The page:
Almost five months ago I had a major knee operation. It’s been one of the most testing physical challenges to occur in my life thus far. But more than that, it’s been one of the biggest psychological tests too. And whilst I’ve had many concerns and setbacks over this period, it turns out that my best friend and ally has been the act, and somewhat the art, of learning to accept.
George Orwell once said “happiness can only exist in acceptance” and the psychotherapist Nathaniel Branden said “the first step toward change is awareness. The second is acceptance”. These are not quotes I’ve paid much attention to, up until now. Up until now, I never realised how important and life-changing acceptance can be. It’s a key which unlocks many situations. It’s a key to a happier life, to greater wisdom, to freedom and ultimately to understanding yourself better.
You see, when you accept something for what it is, including the limitations of yourself or the situation; it opens up the possibility to relax. To give yourself space and time away from the constant judgments we tend make on ourselves and on what happens to us. We spend our lives battling against what is and I’m convinced that this is a major cause of our stress and unhappiness. We fight against ourselves, against situations and against what is happening to us. Yet when we accept, we relax. We breathe a sigh of relief. And now that I’m aware of this powerful tool, I apply it wherever I can to the situations I know I cannot change, at least for now. And in doing so, I’ve also noticed how much pain not accepting a situation, causes others.
Of course, I am not saying we should accept everything. I could give hundreds of examples of what we shouldn’t accept in life (the #metoo campaign is a good example of this). But there are some things we cannot change (maybe forever, maybe for the time being) and rather than fighting against what is, we would do far better to accept. Let me give you an example. Right from the outset, I decided to accept that my knee would take one year to get back to normal. That’s a long time, but right from the word go I told myself it would take that long. And to this day, five months in, whilst the journey has been much like this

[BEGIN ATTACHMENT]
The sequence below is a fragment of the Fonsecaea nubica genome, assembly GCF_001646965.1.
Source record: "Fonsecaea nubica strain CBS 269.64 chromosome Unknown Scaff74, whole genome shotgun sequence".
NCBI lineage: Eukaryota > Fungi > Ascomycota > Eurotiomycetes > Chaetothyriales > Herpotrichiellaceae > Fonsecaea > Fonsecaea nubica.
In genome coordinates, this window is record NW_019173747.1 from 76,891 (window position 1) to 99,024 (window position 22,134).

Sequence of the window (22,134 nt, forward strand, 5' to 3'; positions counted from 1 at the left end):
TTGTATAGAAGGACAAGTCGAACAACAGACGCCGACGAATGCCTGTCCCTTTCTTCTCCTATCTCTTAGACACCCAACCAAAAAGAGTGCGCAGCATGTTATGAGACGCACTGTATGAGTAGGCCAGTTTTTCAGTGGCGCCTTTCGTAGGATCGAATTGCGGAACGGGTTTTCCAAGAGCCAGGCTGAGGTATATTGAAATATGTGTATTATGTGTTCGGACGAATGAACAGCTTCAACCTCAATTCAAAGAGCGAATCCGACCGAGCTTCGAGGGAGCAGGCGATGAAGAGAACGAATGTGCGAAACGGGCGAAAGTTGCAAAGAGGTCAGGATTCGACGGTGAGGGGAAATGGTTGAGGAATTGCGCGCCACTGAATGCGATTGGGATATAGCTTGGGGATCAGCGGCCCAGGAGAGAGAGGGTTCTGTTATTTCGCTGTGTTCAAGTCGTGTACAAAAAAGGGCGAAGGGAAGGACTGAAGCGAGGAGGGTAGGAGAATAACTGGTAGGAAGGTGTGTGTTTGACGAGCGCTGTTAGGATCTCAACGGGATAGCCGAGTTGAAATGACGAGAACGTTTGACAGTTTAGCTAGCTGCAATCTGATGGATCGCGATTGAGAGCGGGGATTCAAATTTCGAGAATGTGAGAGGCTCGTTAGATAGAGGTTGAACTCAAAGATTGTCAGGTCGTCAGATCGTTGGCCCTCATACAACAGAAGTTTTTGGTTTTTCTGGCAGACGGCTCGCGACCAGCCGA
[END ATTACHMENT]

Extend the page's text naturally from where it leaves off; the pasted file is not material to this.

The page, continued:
where I’m continually required to reset my expectations, and apply massive amounts of patience, overall, I am quiet and calm about my situation, because I have accepted that this will take a year. It’s important to note that am not ‘settling’, and nor should you. I am working very hard towards getting better as soon as I can. But by accepting, it gives me the strength to keep going. It means I’m able to be more patient (which is important, and difficult, for me at least) and allow.
The allowing is very important in all this. If I had not accepted my situation and agonised over why it had happened and how terrible it is that I still can’t walk properly, won’t play tennis for a year, can’t go on some of the beautiful walks I dream of, then my journey through this would have been altogether very different. I know I would have been miserable, constantly questioning and assessing my recovery and labelling any progress as failure. In accepting the situation as it is, in the realistic time frame I have set, I have made peace with myself.
You cannot always change what is in life and I will have to leave you to make sense of what you situations you apply this lesson to and what you don’t. But my experience suggests it works on many situations that arise throughout life that you cannot change (at least for now) but continue to do battle with.
It doesn’t have to be that way. Using acceptance on a daily basis will change your life for the better. Try it. Start today.